You can, by all means, make your own crust here but seriously... Do you really have the time? If you do, don't tell me. I don't, so I use store-bought from time to time. Now purists... Don't get your drawers in a bunch. I do make my own crusts and freeze for later use, but during busy family get-togethers, when I am making three of these and a ton of other things, my crust comes from the little blue can. OK?
So without further ado... here is my Pear, Gorgonzola, and Caramelized Onion Galette! You're welcome.
This delicious, golden, flaky pastry cake encases an almond cream filling (frangipane). Hidden somewhere within is a china figurine (une fève). Traditionally, the person who finds the fève in their slice of cake is the king or queen for the day, and entitled to wear the paper crown that comes with the cake. Pastry chef Ken Larsen of Brasserie in New York City created this recipe.
A galette is a free-form tart, nothing more than lightly sweetened, thin slices of fresh fruit wrapped in a lazy envelope of pastry dough. You can just roll out the dough and assemble the thing right there on the counter; you don’t have to mess with rolling a perfectly round piece of pastry or transferring the dough to a pie plate (and trying not to cry when it falls apart in your hands, as it so often does). You also don’t have to worry about cornstarch or other thickeners for the filling — with just one layer of thinly sliced fruit, most of the excess juices evaporate during baking. A galette is, by nature, rustic and elegantly imperfect.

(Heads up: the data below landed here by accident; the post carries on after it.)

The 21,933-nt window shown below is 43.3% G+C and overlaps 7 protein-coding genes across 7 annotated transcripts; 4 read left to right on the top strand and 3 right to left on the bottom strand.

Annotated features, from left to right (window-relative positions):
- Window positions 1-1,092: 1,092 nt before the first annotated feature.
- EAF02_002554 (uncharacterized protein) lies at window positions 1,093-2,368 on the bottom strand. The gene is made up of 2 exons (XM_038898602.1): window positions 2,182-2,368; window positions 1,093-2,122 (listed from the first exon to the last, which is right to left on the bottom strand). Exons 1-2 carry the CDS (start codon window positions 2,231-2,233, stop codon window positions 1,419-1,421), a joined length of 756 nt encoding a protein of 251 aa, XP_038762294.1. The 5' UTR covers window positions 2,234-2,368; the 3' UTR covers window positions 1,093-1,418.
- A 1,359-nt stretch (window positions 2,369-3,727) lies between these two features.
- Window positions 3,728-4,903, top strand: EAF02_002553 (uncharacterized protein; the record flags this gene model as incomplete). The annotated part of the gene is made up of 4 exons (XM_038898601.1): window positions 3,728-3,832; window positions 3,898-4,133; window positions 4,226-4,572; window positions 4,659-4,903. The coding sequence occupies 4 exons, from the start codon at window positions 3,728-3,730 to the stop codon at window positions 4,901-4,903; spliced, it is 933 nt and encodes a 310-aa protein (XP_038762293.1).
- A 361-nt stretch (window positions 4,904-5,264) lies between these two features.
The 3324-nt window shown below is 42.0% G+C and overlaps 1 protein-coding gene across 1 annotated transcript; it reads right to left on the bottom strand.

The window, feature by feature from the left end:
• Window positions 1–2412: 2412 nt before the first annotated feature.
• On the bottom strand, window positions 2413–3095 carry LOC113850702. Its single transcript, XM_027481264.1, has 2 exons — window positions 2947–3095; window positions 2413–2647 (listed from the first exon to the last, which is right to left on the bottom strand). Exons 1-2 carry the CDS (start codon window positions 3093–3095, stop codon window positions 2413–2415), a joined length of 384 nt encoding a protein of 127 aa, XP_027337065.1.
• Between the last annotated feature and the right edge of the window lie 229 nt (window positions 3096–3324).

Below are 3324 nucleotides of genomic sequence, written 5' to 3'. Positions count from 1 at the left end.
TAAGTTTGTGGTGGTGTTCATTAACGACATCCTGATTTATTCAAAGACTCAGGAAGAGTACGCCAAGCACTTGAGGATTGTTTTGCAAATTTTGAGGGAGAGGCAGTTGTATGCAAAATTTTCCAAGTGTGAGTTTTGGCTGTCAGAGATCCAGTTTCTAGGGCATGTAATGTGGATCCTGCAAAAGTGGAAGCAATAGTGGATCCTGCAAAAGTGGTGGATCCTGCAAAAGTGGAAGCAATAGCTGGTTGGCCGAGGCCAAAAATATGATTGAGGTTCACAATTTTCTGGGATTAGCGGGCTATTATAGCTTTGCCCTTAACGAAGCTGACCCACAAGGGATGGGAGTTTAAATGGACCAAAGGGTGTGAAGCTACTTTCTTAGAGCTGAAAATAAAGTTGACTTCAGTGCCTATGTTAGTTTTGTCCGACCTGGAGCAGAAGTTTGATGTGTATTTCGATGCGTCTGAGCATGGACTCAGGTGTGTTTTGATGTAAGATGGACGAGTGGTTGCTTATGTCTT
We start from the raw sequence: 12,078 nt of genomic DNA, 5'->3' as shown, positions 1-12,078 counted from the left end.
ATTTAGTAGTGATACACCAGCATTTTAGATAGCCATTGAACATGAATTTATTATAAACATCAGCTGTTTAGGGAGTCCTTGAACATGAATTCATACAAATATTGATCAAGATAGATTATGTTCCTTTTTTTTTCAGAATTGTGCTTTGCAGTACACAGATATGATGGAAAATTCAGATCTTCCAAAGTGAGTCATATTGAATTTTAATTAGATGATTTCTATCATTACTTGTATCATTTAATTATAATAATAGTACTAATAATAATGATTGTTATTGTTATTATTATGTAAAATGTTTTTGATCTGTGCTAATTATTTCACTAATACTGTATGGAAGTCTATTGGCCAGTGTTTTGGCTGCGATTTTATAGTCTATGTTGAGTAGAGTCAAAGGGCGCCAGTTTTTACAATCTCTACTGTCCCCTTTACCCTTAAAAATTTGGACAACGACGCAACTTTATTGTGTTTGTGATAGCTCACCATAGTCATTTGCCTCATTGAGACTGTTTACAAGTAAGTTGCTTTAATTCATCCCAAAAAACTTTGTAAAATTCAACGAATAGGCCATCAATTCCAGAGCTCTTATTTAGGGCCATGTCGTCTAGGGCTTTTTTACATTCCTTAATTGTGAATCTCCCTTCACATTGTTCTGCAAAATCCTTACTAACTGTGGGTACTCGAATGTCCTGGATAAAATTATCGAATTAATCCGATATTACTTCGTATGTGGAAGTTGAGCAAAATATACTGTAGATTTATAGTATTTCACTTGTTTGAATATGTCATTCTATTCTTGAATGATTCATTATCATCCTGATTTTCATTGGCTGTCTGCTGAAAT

The nice thing about a galette is that it’s so much easier to make than a pie, and yet so much less ordinary. I’m seeing galettes on dessert menus more often these days… I think the galette might be the new cupcake.